Mona Lisa feels alive again

Cleaning of early copy of Mona Lisa gives us our clearest idea of the effect Leonardo da Vinci originally intended.

Recent conservation work reveals that the work was painted by a pupil working alongside Leonardo da Vinci Photo: Museo Nacional del Pradio
A close up of the recently renovated painting (left) and Leonardo da Vinci's Mona Lisa

Every great painting is surrounded by ghost paintings. Copies, possible proto-types, sketches, fakes of various periods, closely related works by contemporaries, and even lost paintings, these works can illuminate our understanding of the original masterpiece, or – more likely – they confuse and complicate it. Generally these subsidiary works hang little-regarded in museum reserve collections or in private houses. But occasionally one emerges into the limelight to upstage its stellar relative.

That is what has happened with an obscure painting from the Prado collection. With its dark and dingy background, the work was long regarded as one of innumerable 16th and 17th century journeyman copies of the Mona Lisa. Now that the background has been removed by cleaning to reveal a landscape almost exactly the same as that in Leonardo’s masterpiece, the painting has suddenly been promoted from the 10th division of the Old Master League, into our principal source of understanding of the world’s most famous painting.

Infrared reflectographical tests show that the underdrawing in the Prado painting is similar to that in the Louvre original, suggesting that whoever painted it had seen Leonardo’s painting in its early stages, was possibly even painting their version ‘at the master’s shoulder’ as the Prado curators claim.

We are to understand that the creator of the Prado painting was there when the subject, Lisa Gerardhini, wife of the Florentine cloth merchant Francesco del Giacondo (hence la Giaconda), sat for Leonardo. Suddenly the genesis of a work that has attained near sacred status, that has been so extensively reproduced and parodied it is almost impossible to imagine it being physically painted, feels once again alive.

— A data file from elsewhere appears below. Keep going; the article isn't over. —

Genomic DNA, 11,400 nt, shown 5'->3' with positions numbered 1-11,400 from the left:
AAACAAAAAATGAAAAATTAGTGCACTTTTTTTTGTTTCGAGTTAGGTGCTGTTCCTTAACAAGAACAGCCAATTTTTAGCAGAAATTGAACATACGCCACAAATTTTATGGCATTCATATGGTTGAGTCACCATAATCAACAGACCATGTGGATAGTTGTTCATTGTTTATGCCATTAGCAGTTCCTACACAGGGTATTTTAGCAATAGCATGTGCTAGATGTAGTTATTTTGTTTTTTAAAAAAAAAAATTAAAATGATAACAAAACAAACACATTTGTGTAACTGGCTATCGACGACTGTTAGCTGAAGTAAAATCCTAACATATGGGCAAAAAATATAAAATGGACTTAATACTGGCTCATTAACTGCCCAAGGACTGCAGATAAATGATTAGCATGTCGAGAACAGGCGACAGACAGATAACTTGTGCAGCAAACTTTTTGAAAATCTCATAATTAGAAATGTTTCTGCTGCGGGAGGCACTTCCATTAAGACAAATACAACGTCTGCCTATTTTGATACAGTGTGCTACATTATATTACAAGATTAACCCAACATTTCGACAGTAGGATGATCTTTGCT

Indeed, we even have a shrewd idea of who the painter was: certainly one of Leonardo’s assistants, either Francsco Melzi, who arrived in Leonardo’s studio in 1506, which would date the original slightly later than is generally supposed, or Andrea Salai, who later became Leonardo’s lover. There’s everything in this story.

In my experience, art historian are divided into two camps: romantics, who will seize on practically any evidence to launch themselves into the past in an almost novelistic way, and sceptics, who will refute even contemporary eye-witness accounts if they can’t be backed up by current scientific evidence. Currently the romantics appear to hold the field. We are being asked to accept a lot on the strength of some under-drawing we haven’t yet seen; though more will be apparent when the painting is unveiled in the Prado in mid-February.

What we have been allowed to see in the meantime is a detail which appears to show a fresher, cleaner-lined version of the Louvre painting, which, having just been cleaned, gives an idea of what the original would look like if it were cleaned – which it certainly won’t be any time soon – and hence our clearest idea of the effect Leonardo originally intended.

At the same time, we are often told that modern cleaning techniques are unreliable, if not destructive – that along with dirt and discoloured varnish, of the sort covering the Louvre Mona Lisa, they remove critical layers of the original paint. Personally I’m sceptical of the notion that even the most advanced techniques can give a definitive idea of what any 600 year old painting originally looked like. Paintings are part of history, and it’s in their nature that they age and change.

The Prado painting is undoubtedly a very good copy, but I doubt it will ultimately make a great deal of difference to what we think and feel about the original. The Mona Lisa is undoubtedly over-rated. But it does have that enigmatic quality people have talked about for centuries, a quality that is not – on the strength of this detail – present in the Prado painting.


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Ολυμπιακοί Αγώνες 2012,Φωτογραφίες :Άναμμα της Ολυμπιακής Φλόγας 2012